The same little girl who marvelled at the jewellery in the showcase would one day lead the business into a new era, all while battling a landslide of gender stereotypes. In many ways, the cutting words and intense pressure formed her into a unique gem and led her to triumph.
Even as a child Pamela Seow knew she loved jewellery. When she was little, she would accompany her mother to work and marvel at the beautiful pieces of gold jewellery glittering inside the showcase while she listened to her mother explain the family business to her.
A household name amongst generations of Singaporeans, Poh-Heng Jewellery was founded in 1948 by Pamela’s late grandfather, Chng Tok Ngam. So, you could say it was through foresight that Mr Tok Ngam’s daughter, Mdm. Hwee Siang, brought her own young daughter along with her to work.
At 16, Pamela’s interest in jewellery grew when she worked part-time behind the shop’s counter. Doing this not only helped her appreciate how fine gold jewellery is crafted, but it equipped her with insight into the minds of customers.
After college and two years into her banking career, Pamela’s late uncle and then CEO of the company thought it was time for Pamela to hop on board.
But this was unlike any other job Pamela had undertaken. It came with the privilege of working closely with her family. It also came with the pressure to live up to the expectations they had of her.
Although one may think that joining the family business is an easy feat, Pamela confesses that the first year was trying for her.
Pamela says that she came into the business restless. She had a million ideas on how she wanted to change things and modernise the business.
Instead, through the amazing mentorship she received from all her superiors and peers, she soon realised that she needed to learn the business first, then gain the trust and respect of her colleagues before making any changes.
The next few years proved to be a steep learning curve for Pamela.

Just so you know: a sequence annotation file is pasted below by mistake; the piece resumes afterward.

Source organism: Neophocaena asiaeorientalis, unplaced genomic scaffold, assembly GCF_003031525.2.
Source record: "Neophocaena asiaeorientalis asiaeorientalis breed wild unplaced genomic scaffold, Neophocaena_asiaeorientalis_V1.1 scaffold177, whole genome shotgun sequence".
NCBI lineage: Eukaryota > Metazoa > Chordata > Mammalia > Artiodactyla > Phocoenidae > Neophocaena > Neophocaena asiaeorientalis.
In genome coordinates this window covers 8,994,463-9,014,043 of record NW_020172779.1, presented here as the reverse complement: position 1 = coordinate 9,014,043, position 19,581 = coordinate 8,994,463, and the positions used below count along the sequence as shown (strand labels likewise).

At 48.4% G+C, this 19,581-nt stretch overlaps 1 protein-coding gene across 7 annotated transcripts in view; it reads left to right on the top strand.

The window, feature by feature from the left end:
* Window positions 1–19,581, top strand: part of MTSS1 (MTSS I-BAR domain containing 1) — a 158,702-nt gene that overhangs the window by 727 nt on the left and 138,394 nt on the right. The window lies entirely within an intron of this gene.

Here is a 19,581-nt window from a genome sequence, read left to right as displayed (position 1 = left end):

She not only needed to learn how to handle a heavy workload managing both merchandising and marketing and communications but being in merchandising meant she needed to learn quality control, costing and consumer behaviour as well.
Along the way, Pamela says that the management began to see her value and her strengths. It has been 11 years since Pamela joined her family’s business and the learnings she has gained throughout those years have been invaluable.
One of the most crucial learnings in Pamela’s career has been how to deal with the stereotypes she has been associated with. From the “privileged rich-kid” who gets to pick jewellery from the showcase to being labelled as incompetent just because of her looks, Pamela has seen and heard it all.
Instead of getting bitter about it, she has taken the time to understand why people are so quick to pass judgement and has equipped herself with an arsenal of ways on how to tackle these stereotypes.
Women in leadership positions are at times made to feel like they don’t deserve to be where they are. This could be because they either have to juggle their families and work, or it could be a reason as simple as how they look.
However, it is not always men who make women feel this way — It is often women themselves who judge other women, and Pamela reminds us that stereotyping is in fact, judging... and it needs to stop.
“Very early on in my career, when I was working part-time in telecommunications, doing admin work, I had my first encounter with stereotypes for women,” Pamela shares.
“I had to approach someone to ask for work, and I was told that I wouldn't be good at my job because I looked good. That was a bit of a shock for me,” says Pamela sharing that she got a conflicting opinion from a different female boss who said that people who are better looking go further in their careers.
“This was very contradictory to what the first person said to me and it was a bit confusing. At the end of the day, I formed my own opinion that it doesn't matter what you look like, people still rely on you to do your work!” exclaims Pamela.
Pamela opens up that she was very self-aware when she started working with her family. She was aware that she had a lot to prove, and she was also aware that she had to prove a lot of people wrong — especially about being stereotyped as a “spoilt rich kid.”
Pamela shares that the first thing she did when she joined the company was addressing her relatives the way her colleagues did.
“So there was no ‘mom’ or uncle’. My greatest worry was that a lot of people would just give way because of the ‘boss's daughter tag’. So I worked very hard to keep everyone’s opinions unbiased,” says Pamela.
It also helped that Pamela’s uncle kept a check on her. “My uncle always reminded me that people may always listen to me because I’m the boss’s child. He told me to look at it as an honour and a privilege, and to remember that my responsibility is much higher as well,” she adds.